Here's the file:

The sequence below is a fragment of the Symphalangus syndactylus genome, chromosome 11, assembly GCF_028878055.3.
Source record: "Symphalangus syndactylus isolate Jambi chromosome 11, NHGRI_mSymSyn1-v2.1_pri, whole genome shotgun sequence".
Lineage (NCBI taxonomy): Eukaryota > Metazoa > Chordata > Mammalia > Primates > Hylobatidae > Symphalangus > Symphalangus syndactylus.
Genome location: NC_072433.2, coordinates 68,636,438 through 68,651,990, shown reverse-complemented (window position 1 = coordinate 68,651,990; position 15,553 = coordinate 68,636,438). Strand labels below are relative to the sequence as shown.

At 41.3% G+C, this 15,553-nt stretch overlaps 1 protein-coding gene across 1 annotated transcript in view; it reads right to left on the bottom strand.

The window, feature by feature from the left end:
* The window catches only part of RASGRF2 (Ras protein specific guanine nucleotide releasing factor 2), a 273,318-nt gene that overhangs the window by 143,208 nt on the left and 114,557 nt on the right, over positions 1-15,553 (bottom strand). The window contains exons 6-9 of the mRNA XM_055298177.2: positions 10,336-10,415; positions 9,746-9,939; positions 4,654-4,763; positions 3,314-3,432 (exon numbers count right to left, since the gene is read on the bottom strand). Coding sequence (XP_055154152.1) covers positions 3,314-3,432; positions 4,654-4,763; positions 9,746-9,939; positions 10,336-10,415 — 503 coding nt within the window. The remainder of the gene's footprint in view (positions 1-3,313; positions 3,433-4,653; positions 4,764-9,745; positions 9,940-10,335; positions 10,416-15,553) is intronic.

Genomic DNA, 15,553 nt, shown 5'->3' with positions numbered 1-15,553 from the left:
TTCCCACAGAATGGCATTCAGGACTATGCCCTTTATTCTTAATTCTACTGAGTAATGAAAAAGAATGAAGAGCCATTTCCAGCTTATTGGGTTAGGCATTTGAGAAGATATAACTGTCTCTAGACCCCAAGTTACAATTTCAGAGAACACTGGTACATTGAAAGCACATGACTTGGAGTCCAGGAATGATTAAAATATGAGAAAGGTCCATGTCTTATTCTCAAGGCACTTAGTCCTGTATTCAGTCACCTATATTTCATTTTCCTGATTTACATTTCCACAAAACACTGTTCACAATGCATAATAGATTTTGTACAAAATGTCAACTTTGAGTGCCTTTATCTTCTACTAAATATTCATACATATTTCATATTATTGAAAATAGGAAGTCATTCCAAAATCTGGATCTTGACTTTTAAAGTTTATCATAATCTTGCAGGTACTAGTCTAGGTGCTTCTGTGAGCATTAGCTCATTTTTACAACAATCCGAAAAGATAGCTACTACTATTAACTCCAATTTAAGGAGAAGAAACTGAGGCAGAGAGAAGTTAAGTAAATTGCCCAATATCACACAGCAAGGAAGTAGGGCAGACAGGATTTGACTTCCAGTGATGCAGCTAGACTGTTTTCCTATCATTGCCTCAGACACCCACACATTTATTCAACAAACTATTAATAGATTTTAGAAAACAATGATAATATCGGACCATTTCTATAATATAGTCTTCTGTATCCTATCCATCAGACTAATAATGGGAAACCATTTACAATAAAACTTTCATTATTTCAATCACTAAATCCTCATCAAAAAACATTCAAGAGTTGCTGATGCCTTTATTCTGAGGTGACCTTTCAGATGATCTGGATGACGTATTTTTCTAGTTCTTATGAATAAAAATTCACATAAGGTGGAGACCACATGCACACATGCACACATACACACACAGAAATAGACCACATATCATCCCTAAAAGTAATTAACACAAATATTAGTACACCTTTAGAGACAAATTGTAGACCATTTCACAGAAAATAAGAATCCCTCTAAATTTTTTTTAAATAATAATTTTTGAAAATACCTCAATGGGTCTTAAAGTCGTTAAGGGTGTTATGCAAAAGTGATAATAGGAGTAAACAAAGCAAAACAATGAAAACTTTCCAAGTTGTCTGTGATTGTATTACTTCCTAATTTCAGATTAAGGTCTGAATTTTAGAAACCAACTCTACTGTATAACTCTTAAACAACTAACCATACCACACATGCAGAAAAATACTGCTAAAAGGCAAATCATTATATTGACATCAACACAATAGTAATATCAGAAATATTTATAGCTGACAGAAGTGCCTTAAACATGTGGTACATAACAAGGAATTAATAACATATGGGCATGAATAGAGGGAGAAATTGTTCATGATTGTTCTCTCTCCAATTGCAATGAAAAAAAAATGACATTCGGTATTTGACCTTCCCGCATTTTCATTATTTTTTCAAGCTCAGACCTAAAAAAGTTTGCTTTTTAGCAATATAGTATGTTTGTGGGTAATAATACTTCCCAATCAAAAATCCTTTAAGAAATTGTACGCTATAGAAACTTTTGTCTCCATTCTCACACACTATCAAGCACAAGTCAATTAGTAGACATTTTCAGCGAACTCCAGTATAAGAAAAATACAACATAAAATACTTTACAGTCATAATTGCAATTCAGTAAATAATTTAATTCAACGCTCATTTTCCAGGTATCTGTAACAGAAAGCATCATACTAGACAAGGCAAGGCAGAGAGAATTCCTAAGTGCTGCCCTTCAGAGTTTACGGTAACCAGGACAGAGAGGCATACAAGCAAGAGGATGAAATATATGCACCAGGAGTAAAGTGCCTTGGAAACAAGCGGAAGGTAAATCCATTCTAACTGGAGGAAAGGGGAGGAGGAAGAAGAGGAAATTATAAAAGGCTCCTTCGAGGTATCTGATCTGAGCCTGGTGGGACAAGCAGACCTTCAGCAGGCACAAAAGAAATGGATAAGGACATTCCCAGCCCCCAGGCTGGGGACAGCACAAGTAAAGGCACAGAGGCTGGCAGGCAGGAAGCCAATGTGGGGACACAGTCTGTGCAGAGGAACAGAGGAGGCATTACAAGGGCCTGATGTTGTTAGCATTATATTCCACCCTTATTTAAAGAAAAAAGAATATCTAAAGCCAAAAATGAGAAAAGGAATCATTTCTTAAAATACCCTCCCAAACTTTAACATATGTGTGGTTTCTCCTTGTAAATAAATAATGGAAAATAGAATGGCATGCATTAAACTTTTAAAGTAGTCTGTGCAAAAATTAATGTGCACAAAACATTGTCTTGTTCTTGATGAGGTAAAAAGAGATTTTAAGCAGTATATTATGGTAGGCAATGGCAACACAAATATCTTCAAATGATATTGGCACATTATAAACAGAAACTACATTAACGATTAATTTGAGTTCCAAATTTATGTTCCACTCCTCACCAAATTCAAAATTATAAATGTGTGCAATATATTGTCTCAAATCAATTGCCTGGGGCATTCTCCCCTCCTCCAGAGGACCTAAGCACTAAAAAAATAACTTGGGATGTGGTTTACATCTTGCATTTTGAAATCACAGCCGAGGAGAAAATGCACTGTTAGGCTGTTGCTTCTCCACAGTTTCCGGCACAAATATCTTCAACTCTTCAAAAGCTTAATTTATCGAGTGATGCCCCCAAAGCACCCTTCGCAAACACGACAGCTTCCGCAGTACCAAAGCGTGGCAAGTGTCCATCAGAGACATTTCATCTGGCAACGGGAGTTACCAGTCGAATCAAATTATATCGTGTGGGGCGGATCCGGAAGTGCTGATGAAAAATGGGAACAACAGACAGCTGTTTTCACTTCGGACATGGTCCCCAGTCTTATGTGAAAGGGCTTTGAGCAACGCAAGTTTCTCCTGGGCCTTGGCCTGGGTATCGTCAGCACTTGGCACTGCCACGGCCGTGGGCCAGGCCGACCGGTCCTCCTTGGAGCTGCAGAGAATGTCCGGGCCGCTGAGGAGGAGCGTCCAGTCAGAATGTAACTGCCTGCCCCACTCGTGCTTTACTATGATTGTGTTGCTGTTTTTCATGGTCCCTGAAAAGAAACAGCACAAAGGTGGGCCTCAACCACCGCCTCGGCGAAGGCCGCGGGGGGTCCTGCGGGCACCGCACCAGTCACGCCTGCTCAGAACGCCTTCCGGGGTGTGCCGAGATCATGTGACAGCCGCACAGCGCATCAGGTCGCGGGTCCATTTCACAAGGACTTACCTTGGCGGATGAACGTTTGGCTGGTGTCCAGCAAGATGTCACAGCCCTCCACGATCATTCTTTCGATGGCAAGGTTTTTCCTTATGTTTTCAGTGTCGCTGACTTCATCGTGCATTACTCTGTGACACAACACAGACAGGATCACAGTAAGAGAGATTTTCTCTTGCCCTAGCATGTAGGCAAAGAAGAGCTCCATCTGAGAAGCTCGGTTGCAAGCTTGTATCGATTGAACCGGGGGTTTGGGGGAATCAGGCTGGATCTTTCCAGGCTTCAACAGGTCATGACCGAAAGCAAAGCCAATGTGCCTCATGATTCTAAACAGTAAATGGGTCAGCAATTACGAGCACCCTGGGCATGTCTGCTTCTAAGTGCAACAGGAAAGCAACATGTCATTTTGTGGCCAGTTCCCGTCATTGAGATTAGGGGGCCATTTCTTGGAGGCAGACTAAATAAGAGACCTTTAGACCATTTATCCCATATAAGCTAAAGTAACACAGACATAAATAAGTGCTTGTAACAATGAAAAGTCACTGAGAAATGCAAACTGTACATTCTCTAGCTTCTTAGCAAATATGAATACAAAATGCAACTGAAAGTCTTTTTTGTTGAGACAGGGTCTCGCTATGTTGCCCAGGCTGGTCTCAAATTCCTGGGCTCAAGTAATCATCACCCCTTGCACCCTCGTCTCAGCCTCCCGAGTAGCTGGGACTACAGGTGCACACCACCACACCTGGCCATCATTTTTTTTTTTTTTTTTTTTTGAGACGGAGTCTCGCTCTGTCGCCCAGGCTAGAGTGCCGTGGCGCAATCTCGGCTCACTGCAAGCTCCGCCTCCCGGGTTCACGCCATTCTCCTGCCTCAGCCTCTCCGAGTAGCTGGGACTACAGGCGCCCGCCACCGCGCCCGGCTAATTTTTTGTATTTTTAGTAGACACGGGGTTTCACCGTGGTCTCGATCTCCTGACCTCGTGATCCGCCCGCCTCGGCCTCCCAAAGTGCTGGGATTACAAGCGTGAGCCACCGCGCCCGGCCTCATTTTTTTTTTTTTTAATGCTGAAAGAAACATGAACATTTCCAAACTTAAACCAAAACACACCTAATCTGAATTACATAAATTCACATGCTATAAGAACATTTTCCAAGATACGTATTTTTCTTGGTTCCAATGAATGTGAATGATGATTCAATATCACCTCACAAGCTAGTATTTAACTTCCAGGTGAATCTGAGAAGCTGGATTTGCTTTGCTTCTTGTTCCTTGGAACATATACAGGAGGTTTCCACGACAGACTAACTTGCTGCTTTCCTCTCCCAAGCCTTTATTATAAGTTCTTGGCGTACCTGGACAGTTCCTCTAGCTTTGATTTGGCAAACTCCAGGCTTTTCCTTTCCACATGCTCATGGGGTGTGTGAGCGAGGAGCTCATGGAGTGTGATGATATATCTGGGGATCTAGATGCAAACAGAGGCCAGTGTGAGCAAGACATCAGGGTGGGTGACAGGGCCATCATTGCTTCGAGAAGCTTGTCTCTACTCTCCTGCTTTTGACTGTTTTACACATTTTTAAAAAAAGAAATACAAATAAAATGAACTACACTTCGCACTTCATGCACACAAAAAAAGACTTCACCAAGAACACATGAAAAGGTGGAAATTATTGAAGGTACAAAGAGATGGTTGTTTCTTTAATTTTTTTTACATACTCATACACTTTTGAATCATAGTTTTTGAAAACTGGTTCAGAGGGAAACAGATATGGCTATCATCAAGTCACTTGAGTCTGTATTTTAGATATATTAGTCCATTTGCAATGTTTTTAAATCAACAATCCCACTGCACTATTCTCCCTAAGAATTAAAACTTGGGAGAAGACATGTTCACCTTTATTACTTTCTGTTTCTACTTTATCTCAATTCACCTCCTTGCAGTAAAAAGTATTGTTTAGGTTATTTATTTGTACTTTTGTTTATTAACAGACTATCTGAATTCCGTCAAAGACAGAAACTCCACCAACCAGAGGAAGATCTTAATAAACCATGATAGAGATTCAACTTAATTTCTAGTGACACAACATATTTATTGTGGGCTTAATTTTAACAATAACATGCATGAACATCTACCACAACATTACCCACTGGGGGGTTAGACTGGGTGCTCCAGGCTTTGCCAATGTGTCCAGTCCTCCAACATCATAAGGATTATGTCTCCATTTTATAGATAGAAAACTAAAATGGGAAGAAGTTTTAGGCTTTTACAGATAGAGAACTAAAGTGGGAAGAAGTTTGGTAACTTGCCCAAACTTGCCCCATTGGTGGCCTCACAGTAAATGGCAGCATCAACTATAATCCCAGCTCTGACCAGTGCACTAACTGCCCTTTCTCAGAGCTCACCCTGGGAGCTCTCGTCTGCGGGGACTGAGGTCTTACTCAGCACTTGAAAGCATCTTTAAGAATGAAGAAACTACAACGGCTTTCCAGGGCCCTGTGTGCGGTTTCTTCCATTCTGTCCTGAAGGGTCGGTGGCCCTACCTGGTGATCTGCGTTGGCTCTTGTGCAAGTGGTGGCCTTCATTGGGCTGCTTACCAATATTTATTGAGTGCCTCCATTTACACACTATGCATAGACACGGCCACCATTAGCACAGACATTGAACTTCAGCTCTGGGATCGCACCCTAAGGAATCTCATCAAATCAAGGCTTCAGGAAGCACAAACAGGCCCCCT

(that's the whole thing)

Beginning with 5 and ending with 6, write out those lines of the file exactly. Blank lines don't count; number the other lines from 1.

At 41.3% G+C, this 15,553-nt stretch overlaps 1 protein-coding gene across 1 annotated transcript in view; it reads right to left on the bottom strand.

The window, feature by feature from the left end: